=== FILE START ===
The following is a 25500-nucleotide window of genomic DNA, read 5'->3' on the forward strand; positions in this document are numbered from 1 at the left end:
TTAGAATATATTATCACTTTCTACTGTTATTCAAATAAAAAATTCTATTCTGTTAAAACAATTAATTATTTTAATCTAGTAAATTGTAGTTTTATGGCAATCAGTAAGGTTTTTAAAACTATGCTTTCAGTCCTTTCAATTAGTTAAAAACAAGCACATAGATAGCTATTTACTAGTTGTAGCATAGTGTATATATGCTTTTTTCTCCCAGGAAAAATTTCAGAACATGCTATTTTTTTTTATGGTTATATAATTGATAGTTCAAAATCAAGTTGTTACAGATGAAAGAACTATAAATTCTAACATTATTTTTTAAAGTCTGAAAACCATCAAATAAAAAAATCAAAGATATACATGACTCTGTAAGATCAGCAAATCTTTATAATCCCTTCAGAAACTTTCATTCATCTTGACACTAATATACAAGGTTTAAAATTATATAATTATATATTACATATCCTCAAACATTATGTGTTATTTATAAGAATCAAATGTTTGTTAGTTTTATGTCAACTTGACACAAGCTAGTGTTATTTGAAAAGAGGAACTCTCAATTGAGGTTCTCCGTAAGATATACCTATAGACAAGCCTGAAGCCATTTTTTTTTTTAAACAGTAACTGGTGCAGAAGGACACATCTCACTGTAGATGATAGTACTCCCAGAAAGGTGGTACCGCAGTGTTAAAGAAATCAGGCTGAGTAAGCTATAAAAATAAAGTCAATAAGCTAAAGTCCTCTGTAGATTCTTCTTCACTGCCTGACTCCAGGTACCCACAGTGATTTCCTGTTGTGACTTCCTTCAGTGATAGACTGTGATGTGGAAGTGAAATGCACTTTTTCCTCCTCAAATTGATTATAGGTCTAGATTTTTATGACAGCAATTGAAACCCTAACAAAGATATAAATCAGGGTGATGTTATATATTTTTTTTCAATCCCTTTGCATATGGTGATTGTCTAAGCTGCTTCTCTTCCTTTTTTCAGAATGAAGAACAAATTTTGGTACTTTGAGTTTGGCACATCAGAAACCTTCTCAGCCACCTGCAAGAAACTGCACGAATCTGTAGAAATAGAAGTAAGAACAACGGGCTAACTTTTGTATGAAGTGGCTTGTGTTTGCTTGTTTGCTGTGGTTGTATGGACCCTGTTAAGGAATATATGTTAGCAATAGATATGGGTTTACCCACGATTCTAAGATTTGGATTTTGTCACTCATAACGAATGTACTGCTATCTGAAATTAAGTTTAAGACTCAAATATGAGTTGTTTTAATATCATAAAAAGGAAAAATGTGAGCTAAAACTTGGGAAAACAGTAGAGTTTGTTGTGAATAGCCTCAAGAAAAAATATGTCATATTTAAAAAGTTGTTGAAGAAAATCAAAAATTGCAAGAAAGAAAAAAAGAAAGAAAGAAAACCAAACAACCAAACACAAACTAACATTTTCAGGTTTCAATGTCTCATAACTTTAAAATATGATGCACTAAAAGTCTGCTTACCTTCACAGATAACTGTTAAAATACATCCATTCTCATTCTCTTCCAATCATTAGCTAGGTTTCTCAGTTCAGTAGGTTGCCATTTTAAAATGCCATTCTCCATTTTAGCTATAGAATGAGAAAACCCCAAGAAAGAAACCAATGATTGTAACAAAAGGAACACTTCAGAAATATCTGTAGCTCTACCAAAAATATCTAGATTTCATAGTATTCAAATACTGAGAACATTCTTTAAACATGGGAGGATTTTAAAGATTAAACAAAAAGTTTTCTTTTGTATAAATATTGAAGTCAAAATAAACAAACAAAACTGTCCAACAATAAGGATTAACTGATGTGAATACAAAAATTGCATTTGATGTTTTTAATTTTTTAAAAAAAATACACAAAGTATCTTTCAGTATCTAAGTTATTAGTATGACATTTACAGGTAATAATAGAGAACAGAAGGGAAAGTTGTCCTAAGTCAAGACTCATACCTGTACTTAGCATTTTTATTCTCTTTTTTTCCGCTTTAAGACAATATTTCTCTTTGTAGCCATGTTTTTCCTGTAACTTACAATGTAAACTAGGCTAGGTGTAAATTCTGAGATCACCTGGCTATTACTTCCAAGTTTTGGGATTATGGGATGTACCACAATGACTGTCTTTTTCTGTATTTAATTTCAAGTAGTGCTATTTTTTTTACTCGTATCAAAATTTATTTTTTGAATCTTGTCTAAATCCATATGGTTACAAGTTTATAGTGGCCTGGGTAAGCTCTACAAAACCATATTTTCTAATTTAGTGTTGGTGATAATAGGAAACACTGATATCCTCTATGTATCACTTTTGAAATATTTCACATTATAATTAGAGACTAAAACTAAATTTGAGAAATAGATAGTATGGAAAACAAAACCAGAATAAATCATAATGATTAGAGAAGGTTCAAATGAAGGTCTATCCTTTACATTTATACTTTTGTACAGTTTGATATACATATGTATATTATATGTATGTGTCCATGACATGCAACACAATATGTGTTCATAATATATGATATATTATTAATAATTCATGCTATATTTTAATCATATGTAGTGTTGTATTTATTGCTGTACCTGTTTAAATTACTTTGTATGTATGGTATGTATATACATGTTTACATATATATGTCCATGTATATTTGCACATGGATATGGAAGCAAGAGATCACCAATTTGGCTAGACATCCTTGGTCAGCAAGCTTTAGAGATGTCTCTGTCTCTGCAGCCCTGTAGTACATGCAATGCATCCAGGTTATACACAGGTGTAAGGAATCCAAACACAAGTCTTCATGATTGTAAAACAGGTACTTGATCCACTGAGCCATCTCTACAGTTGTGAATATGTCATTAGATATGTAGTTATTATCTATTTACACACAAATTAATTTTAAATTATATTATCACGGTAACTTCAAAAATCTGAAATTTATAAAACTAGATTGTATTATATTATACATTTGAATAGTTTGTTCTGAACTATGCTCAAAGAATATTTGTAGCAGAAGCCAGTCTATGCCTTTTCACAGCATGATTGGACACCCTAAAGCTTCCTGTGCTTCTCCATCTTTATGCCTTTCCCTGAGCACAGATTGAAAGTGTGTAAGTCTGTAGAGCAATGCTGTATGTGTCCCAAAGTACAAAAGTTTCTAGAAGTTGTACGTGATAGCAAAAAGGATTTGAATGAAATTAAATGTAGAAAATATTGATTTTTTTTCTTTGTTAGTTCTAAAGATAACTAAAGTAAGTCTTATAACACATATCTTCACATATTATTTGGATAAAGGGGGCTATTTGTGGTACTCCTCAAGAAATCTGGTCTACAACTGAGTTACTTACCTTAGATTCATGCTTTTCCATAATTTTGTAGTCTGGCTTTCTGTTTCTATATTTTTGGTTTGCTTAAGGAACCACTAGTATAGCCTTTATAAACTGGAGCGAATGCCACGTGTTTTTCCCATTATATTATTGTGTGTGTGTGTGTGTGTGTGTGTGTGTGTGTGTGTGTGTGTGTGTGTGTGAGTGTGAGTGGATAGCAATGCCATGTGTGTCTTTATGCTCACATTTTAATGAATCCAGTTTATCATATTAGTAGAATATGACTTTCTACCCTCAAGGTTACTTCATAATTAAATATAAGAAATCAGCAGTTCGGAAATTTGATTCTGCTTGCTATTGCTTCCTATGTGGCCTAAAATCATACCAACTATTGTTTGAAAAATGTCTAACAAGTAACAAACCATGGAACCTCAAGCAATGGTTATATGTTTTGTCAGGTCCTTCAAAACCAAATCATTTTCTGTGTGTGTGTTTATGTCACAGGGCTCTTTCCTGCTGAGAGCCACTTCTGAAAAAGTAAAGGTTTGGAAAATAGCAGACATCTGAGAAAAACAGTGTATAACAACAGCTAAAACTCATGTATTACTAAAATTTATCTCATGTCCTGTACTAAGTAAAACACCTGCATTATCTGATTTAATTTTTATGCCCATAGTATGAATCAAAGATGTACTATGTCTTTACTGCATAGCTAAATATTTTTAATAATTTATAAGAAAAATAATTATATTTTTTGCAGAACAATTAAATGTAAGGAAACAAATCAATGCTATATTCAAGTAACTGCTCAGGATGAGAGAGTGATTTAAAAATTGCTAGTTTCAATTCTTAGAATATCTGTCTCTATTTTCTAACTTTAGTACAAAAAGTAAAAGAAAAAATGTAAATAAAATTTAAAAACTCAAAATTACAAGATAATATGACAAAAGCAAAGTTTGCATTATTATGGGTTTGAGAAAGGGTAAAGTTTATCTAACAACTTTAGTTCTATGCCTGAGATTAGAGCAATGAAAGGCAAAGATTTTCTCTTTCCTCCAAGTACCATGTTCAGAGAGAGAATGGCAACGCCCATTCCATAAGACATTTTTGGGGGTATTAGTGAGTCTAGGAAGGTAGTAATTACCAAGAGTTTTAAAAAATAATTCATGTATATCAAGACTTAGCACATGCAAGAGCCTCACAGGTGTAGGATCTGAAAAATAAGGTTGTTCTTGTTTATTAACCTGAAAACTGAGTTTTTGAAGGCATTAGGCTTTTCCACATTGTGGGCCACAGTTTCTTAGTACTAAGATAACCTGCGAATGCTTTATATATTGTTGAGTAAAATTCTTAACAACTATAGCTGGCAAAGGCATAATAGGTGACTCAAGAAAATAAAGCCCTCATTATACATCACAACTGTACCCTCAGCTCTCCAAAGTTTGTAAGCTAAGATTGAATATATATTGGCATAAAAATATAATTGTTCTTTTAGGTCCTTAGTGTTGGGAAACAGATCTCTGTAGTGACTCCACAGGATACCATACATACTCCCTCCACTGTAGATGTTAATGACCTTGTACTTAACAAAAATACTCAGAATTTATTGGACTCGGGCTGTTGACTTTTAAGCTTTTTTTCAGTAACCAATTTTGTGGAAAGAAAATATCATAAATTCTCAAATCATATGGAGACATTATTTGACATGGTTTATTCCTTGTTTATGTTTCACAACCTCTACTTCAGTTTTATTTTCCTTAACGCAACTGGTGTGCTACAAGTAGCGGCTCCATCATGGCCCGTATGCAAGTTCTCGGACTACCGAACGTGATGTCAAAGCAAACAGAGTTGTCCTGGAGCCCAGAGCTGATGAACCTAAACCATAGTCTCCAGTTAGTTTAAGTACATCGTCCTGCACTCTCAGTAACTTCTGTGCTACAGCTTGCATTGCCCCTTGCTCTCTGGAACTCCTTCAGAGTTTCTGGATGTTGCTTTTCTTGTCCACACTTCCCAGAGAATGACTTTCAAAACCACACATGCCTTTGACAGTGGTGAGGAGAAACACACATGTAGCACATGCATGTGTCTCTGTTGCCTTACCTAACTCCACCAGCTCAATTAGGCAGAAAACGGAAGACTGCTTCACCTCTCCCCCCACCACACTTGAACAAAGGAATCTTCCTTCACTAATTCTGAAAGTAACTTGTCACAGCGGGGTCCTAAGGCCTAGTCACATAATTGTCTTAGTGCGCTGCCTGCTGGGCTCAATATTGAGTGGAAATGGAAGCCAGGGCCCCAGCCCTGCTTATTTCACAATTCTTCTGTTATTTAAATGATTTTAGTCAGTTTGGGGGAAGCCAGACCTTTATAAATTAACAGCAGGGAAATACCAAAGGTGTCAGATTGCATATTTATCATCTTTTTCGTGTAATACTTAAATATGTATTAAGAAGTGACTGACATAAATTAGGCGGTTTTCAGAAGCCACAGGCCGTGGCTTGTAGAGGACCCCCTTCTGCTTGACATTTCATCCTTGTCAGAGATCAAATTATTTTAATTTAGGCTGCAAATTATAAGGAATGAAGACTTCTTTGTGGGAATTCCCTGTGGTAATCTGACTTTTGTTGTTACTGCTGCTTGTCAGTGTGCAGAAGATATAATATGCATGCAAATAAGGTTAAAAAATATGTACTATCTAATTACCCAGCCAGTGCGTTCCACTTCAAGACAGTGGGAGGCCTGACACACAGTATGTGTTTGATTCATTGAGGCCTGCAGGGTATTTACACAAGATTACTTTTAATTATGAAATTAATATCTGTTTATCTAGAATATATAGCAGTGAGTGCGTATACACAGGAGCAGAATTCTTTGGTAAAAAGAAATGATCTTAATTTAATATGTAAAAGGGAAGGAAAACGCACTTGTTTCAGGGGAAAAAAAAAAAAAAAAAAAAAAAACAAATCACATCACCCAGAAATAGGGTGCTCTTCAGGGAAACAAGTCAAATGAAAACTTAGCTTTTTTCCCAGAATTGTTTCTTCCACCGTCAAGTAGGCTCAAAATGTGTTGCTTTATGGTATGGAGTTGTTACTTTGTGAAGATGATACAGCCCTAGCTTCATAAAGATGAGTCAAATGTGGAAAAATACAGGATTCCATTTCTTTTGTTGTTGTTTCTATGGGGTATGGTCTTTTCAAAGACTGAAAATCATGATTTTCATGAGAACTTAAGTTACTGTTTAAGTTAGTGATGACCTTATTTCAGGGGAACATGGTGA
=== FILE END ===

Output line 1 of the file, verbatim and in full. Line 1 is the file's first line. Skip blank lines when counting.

The following is a 25500-nucleotide window of genomic DNA, read 5'->3' on the forward strand; positions in this document are numbered from 1 at the left end: